Over the years, I’ve found here an incredible support and opportunities. The first serious museum show I had was at the Louisiana in 1989, then in Malmö in 1993, and so on. And there are also opportunities to do big projects here, like the Holocaust memorial in Oslo (2000); Another Place in Stavanger (1997), Havmann (1994) or working with Claes Nordenhake in Stockholm in the 90’s and then Stefan [Stefan Andersson, the founder and co-owner of Galleri Andersson/Sandström – A.I.] up in Umeå.So, yes, I do keep coming back. 


Antony Gormley. Another Place. 1997. Cast iron. 100 elements: each 189 x 53 x 29 cm. Stavanger, Norway. © Antony Gormley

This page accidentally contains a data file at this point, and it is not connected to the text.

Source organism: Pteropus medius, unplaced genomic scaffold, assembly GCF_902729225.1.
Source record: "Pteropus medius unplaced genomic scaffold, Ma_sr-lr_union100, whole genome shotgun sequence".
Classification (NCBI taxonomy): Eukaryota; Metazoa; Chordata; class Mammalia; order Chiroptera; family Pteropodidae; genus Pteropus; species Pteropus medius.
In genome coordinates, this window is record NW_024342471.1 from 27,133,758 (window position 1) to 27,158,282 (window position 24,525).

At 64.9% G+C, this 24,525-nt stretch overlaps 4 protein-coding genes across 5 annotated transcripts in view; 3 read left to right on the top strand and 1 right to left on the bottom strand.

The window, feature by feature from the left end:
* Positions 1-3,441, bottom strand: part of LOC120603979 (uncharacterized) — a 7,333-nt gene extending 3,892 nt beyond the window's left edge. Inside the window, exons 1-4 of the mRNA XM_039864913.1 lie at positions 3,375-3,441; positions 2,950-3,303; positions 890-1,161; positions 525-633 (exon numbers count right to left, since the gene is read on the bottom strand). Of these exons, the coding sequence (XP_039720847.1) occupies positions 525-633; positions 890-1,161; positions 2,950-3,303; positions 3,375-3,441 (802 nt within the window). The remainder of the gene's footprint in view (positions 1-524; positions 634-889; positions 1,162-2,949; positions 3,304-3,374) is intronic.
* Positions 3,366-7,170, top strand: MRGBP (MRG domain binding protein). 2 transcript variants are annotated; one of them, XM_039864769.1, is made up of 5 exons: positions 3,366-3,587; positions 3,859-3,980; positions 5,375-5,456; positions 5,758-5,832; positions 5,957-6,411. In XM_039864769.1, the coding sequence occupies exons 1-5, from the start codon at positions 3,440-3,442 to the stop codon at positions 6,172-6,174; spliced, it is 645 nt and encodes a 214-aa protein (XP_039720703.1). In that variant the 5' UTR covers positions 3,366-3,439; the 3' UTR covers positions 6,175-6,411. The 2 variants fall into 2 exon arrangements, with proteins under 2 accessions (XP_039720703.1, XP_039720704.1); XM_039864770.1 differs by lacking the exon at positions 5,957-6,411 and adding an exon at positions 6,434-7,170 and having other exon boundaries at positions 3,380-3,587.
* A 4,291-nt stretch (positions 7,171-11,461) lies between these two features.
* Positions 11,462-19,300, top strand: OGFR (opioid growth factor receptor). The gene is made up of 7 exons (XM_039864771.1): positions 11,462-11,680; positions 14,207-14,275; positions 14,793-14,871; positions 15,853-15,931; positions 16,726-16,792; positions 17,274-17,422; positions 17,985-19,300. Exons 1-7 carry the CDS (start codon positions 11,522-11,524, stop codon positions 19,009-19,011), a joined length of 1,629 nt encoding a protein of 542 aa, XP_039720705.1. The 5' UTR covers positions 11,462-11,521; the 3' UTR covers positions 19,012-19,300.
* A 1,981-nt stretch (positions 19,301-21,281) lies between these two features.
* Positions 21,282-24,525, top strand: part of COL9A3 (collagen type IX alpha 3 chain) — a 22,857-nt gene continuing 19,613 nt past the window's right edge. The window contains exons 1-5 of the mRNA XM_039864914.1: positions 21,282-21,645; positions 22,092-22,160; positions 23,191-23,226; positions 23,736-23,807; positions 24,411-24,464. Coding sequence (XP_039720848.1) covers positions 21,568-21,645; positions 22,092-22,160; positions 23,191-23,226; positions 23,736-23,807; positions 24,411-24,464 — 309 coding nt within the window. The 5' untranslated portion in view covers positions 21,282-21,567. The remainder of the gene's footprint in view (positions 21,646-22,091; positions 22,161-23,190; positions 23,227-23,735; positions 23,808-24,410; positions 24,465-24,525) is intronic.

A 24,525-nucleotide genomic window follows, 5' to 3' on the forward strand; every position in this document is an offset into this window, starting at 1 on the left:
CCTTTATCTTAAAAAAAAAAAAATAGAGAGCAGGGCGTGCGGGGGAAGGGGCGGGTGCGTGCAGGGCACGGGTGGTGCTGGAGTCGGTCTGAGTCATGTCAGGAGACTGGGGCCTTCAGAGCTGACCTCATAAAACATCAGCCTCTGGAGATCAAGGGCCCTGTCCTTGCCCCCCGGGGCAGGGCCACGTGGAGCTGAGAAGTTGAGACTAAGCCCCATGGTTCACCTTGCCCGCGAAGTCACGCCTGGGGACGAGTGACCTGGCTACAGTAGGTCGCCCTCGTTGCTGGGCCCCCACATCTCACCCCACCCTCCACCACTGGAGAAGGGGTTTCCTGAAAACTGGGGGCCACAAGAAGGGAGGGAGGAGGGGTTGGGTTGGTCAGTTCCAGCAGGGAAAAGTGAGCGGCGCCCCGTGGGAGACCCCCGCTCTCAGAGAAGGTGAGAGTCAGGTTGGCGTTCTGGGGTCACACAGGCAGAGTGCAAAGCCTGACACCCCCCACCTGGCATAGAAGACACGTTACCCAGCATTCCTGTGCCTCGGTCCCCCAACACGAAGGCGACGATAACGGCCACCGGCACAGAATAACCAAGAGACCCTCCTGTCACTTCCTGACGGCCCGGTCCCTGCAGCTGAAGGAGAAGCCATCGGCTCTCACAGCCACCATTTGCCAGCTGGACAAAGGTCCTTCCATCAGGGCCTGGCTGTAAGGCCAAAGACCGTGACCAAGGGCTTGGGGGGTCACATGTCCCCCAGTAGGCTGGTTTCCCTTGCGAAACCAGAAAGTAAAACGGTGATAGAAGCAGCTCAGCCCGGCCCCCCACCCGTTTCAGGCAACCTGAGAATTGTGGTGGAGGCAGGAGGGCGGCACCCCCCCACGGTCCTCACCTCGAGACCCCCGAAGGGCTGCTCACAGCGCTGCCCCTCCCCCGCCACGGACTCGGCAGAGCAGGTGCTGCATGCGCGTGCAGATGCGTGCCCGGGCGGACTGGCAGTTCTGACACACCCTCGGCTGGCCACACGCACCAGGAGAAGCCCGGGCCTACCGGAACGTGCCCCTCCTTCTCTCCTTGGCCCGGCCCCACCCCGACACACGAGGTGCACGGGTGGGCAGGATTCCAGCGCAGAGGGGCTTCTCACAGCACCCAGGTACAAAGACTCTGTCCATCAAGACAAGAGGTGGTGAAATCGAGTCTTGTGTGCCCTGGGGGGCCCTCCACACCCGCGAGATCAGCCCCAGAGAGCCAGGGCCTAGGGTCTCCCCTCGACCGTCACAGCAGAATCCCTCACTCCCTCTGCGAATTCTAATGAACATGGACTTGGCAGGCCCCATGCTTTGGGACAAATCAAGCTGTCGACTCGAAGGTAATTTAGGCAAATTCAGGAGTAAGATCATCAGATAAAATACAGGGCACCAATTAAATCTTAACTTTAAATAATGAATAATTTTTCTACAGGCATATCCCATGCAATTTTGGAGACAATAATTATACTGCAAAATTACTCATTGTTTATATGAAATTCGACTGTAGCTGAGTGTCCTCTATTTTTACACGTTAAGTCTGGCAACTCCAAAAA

It’s difficult to put one’s finger on it completely, but I think there is a connection here with Japan. In Japan you get a sense of the way in which Shinto attitudes to the elemental co-exist with an industrial or post-industrial society. You feel that here too. Yes, Scandinavians are very happy to play the game of a modern liberal democracy of an industrialized, socialized nation, but if they didn’t have their sauna or they couldn’t go into forest, things would not be ok anymore. And I have sympathy with that. 

When working on your MEET show,did you find an answer to the proposed question – why do people with infinite inner space want to create these artificial boundaries like houses, cities etc. Why is that so?